Museums, Architectural Gems and Parks of Buenos Aires
(The Floralis Generica in Plaza Naciones Unidas adjoining the Museo Nacional de Bellas Artes mechanically opens at dawn and closes at sunset.)
As befitting a great world capital, the variety of attractions in Buenos Aires will not disappoint the visitor. Free maps and information available at the helpful
Buenos Aires Tourist Board
will indicate locations, times and any admission prices for attractions that will suit a wide variety of interests. Opening times do vary and attractions that do charge admission are usually free one day a week or after a certain hour. Unfortunately, most museums do not allow photography.
The political heart of Argentina is the Plaza de Mayo and Casa Rosada - the White House of Argentina. Great tragedy and triumphs have played out in the Plaza and the Casa Rosada's famous central balcony. Casa Rosada is the administrative building of the President, but not the residence. Construction on the building started in the 1850's, and its present look dates from the 1890's. There is a small museum within the mansion.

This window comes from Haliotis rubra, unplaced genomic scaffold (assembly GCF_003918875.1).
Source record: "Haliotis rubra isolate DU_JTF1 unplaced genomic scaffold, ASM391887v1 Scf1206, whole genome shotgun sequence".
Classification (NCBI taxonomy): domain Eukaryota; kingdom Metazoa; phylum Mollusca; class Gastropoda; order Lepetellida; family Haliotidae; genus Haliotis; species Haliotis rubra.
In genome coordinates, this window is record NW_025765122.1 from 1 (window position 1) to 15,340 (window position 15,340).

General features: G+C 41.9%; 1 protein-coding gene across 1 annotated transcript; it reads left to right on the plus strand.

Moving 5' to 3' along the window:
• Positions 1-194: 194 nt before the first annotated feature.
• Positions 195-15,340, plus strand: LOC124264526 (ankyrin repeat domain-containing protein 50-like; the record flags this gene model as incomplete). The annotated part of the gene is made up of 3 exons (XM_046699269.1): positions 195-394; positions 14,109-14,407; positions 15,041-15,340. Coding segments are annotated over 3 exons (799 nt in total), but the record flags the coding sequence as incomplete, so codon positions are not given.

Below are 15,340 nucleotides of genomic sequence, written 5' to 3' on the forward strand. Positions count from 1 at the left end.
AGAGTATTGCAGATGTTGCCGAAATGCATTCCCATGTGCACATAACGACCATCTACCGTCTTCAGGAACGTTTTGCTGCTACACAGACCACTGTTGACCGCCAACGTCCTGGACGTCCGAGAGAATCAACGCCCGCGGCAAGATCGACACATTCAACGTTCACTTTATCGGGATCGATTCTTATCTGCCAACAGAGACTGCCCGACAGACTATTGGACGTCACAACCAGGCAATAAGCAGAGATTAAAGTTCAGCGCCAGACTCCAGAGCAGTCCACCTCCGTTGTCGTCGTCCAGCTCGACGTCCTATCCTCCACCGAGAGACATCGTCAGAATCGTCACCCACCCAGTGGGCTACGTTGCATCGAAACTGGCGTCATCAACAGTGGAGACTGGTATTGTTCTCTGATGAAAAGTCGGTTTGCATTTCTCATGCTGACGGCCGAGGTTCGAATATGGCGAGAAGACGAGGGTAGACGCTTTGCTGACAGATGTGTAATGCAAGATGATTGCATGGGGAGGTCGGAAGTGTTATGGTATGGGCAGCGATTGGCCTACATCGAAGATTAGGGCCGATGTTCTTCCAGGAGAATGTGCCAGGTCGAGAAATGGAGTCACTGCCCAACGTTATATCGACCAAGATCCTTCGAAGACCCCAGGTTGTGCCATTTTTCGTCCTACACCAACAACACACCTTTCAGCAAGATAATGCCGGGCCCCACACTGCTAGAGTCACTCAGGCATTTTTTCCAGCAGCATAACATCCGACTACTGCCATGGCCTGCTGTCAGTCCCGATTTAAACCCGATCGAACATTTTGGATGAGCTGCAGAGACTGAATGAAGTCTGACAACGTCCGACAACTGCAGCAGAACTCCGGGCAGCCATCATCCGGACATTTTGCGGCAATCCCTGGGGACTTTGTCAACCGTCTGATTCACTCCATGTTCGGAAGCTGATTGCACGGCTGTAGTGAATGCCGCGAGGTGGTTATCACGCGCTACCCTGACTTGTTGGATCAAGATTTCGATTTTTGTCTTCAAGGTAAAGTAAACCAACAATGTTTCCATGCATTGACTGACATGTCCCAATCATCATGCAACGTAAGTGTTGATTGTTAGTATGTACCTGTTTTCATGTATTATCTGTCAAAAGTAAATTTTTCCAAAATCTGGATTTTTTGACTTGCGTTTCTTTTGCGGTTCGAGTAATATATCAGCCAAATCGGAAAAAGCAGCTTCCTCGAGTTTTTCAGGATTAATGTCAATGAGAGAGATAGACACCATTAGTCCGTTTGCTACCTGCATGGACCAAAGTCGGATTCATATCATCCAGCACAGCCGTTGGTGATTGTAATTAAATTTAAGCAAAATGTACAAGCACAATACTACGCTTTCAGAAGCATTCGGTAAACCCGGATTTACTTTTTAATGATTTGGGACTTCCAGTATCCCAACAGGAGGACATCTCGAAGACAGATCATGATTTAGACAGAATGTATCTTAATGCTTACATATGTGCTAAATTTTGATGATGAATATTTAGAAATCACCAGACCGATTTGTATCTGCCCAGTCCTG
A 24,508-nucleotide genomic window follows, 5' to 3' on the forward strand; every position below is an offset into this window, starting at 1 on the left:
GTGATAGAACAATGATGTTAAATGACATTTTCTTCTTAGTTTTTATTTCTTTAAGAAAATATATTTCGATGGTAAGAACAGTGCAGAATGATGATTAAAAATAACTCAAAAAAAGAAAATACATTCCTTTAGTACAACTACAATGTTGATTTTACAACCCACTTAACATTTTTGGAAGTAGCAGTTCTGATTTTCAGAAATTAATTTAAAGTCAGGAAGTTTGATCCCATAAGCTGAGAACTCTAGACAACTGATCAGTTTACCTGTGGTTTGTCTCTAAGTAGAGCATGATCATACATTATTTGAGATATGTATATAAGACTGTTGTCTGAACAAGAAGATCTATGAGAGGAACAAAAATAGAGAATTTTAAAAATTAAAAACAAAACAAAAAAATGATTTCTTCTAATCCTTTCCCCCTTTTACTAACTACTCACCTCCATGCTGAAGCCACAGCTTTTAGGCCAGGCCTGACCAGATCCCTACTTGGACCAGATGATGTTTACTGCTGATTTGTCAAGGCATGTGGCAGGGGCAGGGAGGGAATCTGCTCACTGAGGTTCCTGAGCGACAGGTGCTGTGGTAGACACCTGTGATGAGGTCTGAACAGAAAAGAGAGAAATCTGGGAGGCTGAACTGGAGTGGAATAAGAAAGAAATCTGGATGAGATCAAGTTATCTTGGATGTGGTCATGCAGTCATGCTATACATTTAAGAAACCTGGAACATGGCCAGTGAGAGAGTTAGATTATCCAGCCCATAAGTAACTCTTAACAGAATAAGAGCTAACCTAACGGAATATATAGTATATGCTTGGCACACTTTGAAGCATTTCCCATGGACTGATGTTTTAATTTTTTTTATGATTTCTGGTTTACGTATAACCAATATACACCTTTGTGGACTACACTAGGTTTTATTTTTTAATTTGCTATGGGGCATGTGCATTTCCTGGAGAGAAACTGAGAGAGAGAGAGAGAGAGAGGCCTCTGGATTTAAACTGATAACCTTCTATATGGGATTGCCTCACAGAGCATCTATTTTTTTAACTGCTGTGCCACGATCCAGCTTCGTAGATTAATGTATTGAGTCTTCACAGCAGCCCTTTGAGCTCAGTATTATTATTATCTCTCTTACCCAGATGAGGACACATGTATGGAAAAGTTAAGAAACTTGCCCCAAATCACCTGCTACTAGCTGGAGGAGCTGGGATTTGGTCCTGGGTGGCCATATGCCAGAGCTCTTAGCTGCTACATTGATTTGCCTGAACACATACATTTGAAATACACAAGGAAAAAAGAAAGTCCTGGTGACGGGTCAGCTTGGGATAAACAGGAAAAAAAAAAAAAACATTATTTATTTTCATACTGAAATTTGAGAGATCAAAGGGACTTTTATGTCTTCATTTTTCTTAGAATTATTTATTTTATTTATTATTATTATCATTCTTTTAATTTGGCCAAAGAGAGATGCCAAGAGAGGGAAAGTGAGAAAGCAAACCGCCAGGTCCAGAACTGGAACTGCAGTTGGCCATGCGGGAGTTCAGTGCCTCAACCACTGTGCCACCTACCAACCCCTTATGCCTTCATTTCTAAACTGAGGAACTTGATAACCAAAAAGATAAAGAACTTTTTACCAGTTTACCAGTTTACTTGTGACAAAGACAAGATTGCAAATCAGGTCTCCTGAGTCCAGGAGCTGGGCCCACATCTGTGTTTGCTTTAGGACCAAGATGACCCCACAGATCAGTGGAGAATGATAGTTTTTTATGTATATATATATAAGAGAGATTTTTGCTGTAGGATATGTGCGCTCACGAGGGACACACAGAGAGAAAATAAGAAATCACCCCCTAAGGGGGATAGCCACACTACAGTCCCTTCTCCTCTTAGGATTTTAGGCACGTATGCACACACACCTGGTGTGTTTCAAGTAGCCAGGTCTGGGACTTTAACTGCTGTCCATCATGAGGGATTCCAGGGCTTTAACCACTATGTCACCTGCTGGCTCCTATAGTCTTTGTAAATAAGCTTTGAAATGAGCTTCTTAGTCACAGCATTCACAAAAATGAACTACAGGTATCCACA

(Plaza de Mayo)
On the opposite side of Plaza de Mayo stands one of the oldest buildings in the city, the 18th century Cabildo - old city hall. It contains a small but pleasant museum on colonial Buenos Aires.
Situated over a mile away from Casa Rosada at the opposite end of Avenida de Mayo is the seat of legislative power, the Palacio de Congresso, 1906. It should look familiar to residents of the United States since it was modeled after the Capitol building in Washington, DC. Free guided tours are available.